The connection between psoriatic arthritis (PsA) and anxiety is a two-way street. Anxiety and stress can worsen PsA symptoms, but the reverse is also true: PsA can impact your mental health.
There is also evidence that cytokines, a type of proteins released by your body’s cells, play a role in both PsA inflammation and symptoms of depression and anxiety. So there’s a reason you might feel both anxious and inflamed.
Still, there are ways to manage social anxiety with PsA that create a positive feedback loop. Research in 2021 found that managing anxiety and depression made it possible to minimize the effects of PsA.
PsA and the resulting inflammation can cause a wide range of physical and psychological symptoms.
Some of the physical symptoms of PsA are:
- painful and inflamed tendons
- swollen fingers and toes
- joint pain and stiffness
- reduced range of motion
- nail changes
- eye redness and pain
Anxiety symptoms that may affect people with PsA include:
- anxious thoughts
- rapid heart rate
- shortness of breath
- sleep disturbance
- social withdrawal
- muscle aches
Symptoms of depression include:
- trouble with concentration
- sleep disturbance
- appetite changes
- physical signs like headache and digestive issues
- thoughts of suicide
It’s a bit of a vicious cycle, because physical and mental symptoms can intensify each other. For example, some research suggests stress may cause PsA flares, which can create anxiety, which can feed into depression. In turn, depression can worsen the impression of pain, according to a 2003 research review.
Mood disorders are more common among people with PsA. A 2014 study found that rates of depression were higher among people with psoriasis than in the general population — and that rates were even higher in people with PsA.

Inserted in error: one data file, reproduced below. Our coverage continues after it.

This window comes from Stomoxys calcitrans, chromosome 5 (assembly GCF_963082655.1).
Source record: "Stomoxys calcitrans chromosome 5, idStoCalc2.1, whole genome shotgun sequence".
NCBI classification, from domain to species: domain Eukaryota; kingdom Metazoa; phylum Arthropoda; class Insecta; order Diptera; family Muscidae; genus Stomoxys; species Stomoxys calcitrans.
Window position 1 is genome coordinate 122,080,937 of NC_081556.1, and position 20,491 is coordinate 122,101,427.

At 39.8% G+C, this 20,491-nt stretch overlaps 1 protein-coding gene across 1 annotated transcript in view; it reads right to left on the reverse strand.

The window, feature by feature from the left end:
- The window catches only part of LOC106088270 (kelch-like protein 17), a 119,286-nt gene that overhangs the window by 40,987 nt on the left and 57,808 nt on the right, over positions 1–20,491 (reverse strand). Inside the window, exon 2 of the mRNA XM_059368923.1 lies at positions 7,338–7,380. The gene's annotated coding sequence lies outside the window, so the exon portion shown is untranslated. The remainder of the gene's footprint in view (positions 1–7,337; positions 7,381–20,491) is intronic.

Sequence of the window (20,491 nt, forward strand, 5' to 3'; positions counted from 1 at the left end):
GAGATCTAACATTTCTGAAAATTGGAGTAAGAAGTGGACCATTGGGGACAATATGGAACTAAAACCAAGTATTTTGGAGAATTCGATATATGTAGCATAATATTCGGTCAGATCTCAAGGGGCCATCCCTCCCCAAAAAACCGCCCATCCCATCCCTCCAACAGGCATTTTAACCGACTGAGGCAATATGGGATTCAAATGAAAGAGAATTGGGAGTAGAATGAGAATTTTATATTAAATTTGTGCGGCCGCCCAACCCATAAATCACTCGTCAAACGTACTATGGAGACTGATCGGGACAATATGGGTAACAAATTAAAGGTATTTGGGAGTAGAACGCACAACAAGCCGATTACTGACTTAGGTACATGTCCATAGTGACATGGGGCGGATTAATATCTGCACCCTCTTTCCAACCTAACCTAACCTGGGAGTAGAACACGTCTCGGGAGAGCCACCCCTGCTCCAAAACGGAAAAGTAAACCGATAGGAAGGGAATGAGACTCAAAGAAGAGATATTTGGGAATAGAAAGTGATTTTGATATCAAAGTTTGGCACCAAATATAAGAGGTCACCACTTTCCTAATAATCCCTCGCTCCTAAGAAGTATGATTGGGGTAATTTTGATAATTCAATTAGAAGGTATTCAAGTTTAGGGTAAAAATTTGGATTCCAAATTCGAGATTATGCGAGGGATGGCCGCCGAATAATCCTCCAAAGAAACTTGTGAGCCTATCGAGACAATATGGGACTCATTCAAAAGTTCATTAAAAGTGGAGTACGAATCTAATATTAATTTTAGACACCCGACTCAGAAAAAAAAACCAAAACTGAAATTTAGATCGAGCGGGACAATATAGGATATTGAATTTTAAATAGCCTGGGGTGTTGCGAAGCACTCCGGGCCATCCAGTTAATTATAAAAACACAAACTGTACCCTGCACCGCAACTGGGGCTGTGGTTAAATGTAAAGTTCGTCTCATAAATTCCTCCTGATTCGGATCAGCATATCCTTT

A 2020 review found that 51 percent of people living with PsA may experience depression.
Fatigue resulting from PsA sleep disturbance and pain is associated with anxiety and depression, according to research from 2020. Anxiety and depression can also contribute to fatigue.
It’s no surprise that these complications can all impact your social functioning.
When PsA affects your ability to enjoy time with friends, social events, and travel, you can miss out on an important outlet. Social interaction is essential for your well-being. We are people who need other people! But sometimes other people can cause anxiety.
A 2017 study on PsA’s close sibling, psoriasis, offers some insight into social triggers that likely apply to both conditions. The study found that the age of disease onset affected its influence on social anxiety.
For people diagnosed with psoriasis in adulthood, the primary cause of social anxiety was concern about their appearance. For people diagnosed before age 18, stigmatizing experiences mattered the most.
Regardless of which applies to you, PsA can increase social anxiety and make you self-conscious about your appearance.
How you feel about the way you look might not seem important until you consider the impact it has on your social support system.
Finding the confidence to get out there socially can make a huge difference, as you will see from these tricks of the trade.
There are things you can do to feel better emotionally, regardless of the physical effects of your PsA.
Fantastic, right? So let’s look at some ideas.
Talk therapy can help you change the thought patterns that are undermining your confidence.